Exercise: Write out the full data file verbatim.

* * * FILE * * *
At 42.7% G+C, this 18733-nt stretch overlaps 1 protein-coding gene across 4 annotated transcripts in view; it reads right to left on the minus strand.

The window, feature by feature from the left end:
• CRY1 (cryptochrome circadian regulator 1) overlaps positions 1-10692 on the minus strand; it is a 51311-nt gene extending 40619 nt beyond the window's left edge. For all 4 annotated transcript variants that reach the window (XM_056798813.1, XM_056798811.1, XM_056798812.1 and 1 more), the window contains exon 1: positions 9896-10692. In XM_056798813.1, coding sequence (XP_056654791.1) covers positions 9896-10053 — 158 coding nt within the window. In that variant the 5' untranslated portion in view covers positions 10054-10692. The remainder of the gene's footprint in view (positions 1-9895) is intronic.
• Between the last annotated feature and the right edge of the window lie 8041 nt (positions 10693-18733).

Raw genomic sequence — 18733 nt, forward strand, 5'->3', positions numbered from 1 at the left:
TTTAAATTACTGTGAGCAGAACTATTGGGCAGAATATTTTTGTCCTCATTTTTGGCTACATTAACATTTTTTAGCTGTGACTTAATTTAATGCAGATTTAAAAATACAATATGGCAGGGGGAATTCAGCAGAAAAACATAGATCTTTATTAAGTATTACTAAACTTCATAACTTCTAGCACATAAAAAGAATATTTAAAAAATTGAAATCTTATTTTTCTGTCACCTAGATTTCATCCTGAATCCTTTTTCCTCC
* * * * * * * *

At 42.7% G+C, this 18733-nt stretch overlaps 1 protein-coding gene across 4 annotated transcripts in view; it reads right to left on the minus strand.

The window, feature by feature from the left end:
• CRY1 (cryptochrome circadian regulator 1) overlaps positions 1-10692 on the minus strand; it is a 51311-nt gene extending 40619 nt beyond the window's left edge. For all 4 annotated transcript variants that reach the window (XM_056798813.1, XM_056798811.1, XM_056798812.1 and 1 more), the window contains exon 1: positions 9896-10692. In XM_056798813.1, coding sequence (XP_056654791.1) covers positions 9896-10053 — 158 coding nt within the window. In that variant the 5' untranslated portion in view covers positions 10054-10692. The remainder of the gene's footprint in view (positions 1-9895) is intronic.
• Between the last annotated feature and the right edge of the window lie 8041 nt (positions 10693-18733).

Raw genomic sequence — 18733 nt, forward strand, 5'->3', positions numbered from 1 at the left:
TTTAAATTACTGTGAGCAGAACTATTGGGCAGAATATTTTTGTCCTCATTTTTGGCTACATTAACATTTTTTAGCTGTGACTTAATTTAATGCAGATTTAAAAATACAATATGGCAGGGGGAATTCAGCAGAAAAACATAGATCTTTATTAAGTATTACTAAACTTCATAACTTCTAGCACATAAAAAGAATATTTAAAAAATTGAAATCTTATTTTTCTGTCACCTAGATTTCATCCTGAATCCTTTTTCCTCC